Enumerating Preferred Extensions: A Case Study of Human Reasoning
This paper seeks to better understand the links between human reasoning and preferred extensions as found within formal argumentation, especially in the context of uncertainty. The degree of believability of a conclusion may be associated with the number of preferred extensions in which the conclusion is credulously accepted. We are interested in whether people agree with this evaluation. A set of experiments with human participants is presented to investigate the validity of such an association. Our results show that people tend to agree with the outcome of a version of Thimm’s probabilistic semantics in purely qualitative domains as well as in domains in which conclusions express event likelihood. Furthermore, we are able to characterise this behaviour: the heuristics employed by people in understanding preferred extensions are similar to those employed in understanding probabilities.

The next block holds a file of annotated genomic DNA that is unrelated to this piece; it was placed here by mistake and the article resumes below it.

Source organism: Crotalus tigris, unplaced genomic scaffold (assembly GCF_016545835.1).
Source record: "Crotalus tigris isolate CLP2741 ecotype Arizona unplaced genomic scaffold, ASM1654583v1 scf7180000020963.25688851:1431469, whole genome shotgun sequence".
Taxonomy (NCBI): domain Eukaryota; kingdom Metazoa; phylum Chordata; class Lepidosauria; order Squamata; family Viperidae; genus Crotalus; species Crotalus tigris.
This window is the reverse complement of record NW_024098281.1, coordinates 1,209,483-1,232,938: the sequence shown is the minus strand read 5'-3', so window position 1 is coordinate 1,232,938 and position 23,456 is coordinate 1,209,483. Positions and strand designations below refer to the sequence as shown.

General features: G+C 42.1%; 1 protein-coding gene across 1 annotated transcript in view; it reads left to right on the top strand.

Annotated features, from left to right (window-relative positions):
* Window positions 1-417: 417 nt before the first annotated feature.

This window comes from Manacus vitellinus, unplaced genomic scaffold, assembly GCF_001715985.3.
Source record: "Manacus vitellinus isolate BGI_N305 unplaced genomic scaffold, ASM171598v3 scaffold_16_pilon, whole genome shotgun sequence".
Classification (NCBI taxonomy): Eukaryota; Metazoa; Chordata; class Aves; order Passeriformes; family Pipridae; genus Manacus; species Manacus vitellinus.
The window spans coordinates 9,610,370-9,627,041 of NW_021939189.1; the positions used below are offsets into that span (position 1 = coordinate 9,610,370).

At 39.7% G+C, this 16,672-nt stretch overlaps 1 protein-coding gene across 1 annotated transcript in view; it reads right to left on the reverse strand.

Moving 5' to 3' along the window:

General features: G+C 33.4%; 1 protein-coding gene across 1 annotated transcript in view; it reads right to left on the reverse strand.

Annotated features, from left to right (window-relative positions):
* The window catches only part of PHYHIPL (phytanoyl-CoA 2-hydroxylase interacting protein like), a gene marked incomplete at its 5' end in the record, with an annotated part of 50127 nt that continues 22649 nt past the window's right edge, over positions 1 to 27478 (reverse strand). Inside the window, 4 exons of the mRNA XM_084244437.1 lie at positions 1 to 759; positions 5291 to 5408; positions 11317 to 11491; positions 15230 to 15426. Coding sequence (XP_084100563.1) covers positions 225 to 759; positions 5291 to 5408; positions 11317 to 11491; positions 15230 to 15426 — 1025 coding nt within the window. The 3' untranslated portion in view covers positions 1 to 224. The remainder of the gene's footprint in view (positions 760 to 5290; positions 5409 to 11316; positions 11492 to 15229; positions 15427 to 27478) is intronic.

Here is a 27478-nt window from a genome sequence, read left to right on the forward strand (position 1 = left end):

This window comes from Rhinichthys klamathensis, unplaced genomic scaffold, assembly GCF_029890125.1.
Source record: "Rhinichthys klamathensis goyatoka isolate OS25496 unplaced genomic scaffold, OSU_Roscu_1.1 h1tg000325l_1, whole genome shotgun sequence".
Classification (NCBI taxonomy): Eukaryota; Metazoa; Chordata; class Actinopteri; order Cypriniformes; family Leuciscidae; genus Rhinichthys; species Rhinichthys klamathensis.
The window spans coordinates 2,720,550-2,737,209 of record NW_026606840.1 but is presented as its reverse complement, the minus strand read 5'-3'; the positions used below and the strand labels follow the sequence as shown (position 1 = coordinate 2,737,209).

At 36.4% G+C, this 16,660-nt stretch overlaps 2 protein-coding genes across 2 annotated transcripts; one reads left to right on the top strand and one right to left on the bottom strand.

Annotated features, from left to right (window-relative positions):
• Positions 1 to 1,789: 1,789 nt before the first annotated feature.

KeywordsArgumentation Probabilistic semantics User evaluation
This work was partially funded by a grant to the University of Aberdeen made by the UK Economic and Social Research Council; Grant reference ES/MOO1628/1.
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